Sacred is a word tied to religion or God and I don't like my writings to contain words or phrases that may present a barrier to people who have different beliefs or no beliefs in this regard. So I searched for another word.
I couldn't find one that had the same depth of reverence that I wanted to discuss. But not reverence in a religious respect. Reverence in the valuing and respect worthy of it. Maybe even in the bond of mother and baby itself exists a kind of spirituality and that's why the word seems to fit the best.
The only other word I found that said something in a little more secular way was 'indissoluble', but it really doesn't sound as special. It is however a perfect descriptor for the perpetual nature of the bond between mother and child. It cannot be dissolved by death or by separation. I am sticking with sacred, and hope those who aren't religious will hear the word as describing an otherwise indescribable depth and value.
We now know amazing things that may contribute to this longing for biology with scientific discoveries that fetal cells are found in the bodies of mothers decades after pregnancy. Perhaps this contributes to the physical and emotional yearning we have toward our children when we hold within our bodies the very cells of the children we carried in pregnancy
When I listen to stories of mothers who have lost children to adoption, I try to imagine what my life would have been like if the same had happened to me. As a 17yr old mother the road wasn't easy, however I cannot even begin to imagine how much harder it would have been knowing my daughter was out there somewhere needing me. It feels as though every cell of my being would have been yearning for her in every moment of my life.
When I hear stories of adult adoptees, some of whom yearned for their family of origin even as children and even if they were loved by, and loved their adoptive family, I imagine that as well. My own mother had just turned 17 when I was born, at a time when unmarried mothers often endured huge coercion, and sometimes force to give up their babies. My mother was fortunate that my then 19yr old father married her. At that time it was the only saving grace for a pregnant teenager.
Would I have yearned for my mother? Would I have known something was missing? I have no doubt about it. As I've grown older I see the significance of my maternal line as the roots of my entire ancestry. I see the strength of my maternal grandmother who endured great hardships during the war and who emigrated to Australia from Germany with my then 6yr old mother in tow. I see my own strength and resilience in my mother who spent her life working full time in an environment not always supportive of women who chose this path. I see her commitment. I also see myself when I look at them, something people who grow up in adoptive families can never do; search the eyes of those who love them and see something of themselves to connect them.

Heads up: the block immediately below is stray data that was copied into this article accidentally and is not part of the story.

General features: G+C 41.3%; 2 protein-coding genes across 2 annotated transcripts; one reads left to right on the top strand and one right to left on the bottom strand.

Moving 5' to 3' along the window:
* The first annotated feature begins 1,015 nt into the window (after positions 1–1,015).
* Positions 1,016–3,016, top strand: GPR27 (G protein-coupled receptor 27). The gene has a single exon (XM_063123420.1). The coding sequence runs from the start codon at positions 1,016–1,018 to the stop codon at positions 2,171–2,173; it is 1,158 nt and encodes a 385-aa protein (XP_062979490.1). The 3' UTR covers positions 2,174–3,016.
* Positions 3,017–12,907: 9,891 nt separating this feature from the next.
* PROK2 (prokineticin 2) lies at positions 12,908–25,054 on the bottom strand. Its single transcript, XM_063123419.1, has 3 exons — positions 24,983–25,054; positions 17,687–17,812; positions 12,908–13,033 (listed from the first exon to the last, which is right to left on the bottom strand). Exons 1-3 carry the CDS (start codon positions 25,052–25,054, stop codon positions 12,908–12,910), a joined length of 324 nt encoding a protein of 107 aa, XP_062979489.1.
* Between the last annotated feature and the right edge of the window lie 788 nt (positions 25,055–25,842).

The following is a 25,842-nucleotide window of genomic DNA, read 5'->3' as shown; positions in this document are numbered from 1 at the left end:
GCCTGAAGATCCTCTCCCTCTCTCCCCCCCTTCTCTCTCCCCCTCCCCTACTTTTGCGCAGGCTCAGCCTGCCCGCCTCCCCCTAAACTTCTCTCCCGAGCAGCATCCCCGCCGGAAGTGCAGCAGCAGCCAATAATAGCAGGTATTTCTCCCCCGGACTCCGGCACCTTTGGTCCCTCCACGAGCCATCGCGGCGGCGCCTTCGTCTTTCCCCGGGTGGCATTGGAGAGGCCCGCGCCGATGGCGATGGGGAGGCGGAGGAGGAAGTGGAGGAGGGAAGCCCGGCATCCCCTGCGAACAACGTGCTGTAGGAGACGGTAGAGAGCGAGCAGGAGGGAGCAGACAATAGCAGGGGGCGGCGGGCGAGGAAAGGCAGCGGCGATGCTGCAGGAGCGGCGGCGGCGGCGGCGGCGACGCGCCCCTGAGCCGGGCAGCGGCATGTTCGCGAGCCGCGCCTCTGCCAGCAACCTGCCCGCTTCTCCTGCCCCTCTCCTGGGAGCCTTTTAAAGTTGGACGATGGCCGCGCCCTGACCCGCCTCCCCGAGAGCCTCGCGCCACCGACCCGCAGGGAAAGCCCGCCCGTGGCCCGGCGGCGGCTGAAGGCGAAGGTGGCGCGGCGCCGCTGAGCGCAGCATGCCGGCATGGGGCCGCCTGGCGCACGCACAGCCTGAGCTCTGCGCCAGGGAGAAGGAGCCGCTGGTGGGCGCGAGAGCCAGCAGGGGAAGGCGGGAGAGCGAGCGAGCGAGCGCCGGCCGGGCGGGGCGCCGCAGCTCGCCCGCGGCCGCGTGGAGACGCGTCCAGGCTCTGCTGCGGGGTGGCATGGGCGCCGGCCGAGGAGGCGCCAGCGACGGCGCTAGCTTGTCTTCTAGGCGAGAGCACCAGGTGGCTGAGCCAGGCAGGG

The grief I hear from both mothers and adoptees is palpable. The not knowing where your child is, how they are, is they are even alive, an added layer of complexity and trauma to accommodate. Even in reunion the loss continues. Meeting an adult who grew up in a different family, with different values, a whole different view of the world, is not the same as healing the arms that longed for a baby, a toddler, a child and all the milestones of your child's life. For adults meeting a mother who may reveal that she never wanted to lose them, or looking for a mother who to this day has kept them a secret and now can't meet them, the road is paved with more pain and confusion.
What prompted me to once again address this issue is the concept of the sacred ties. When do they begin? When do cells from a fetus make their way in to the mother's body where they can remain for her life? Is it in the first weeks of pregnancy? The final weeks of pregnancy? We know that pregnant women, even very early in pregnancy and even when they are contemplating, or have decided on termination will cradle their wombs with a hand, often unconsciously. I've heard the confusion in the words and tones of women talking about whether to have an abortion or not. The move from words of 'this pregnancy is just too hard' to 'I don't know how I will support this baby'. From 'I've always been pro-choice so this should be easier' to 'I can't think of it like a baby, even though I guess it is'.
I've heard women describe sitting in an abortion clinic waiting room saying they had to force themselves not to think, not to look at anyone else, to stay focused on just getting 'it' done and getting out of there. I've heard dozens of descriptions of other women and girls in waiting rooms, crying, staring blankly, also looking determined not to make eye contact or be swayed from what they are there to do. I've yet to hear any story of women smiling, encouraging, expressing a sense of autonomy or freedom as they sit and wait.
What of their sacred ties to their child? Do they already have fetal cells from this baby circulating within their bodies? I know that many of these women also yearn for and mourn their lost babies. Their grief is as palpable as the grief of mothers who lost to adoption. I have been in a room with women who sob as they tell of nightmares of crying babies they can't find, women who relive that moment of 'what am I doing here' just as they succumb to anaesthetic for a termination, women who wake after a termination and wail about what they have just done, already wishing they could undo it. I hear from women regularly who have begun a medical abortion and now wish desperately to stop it.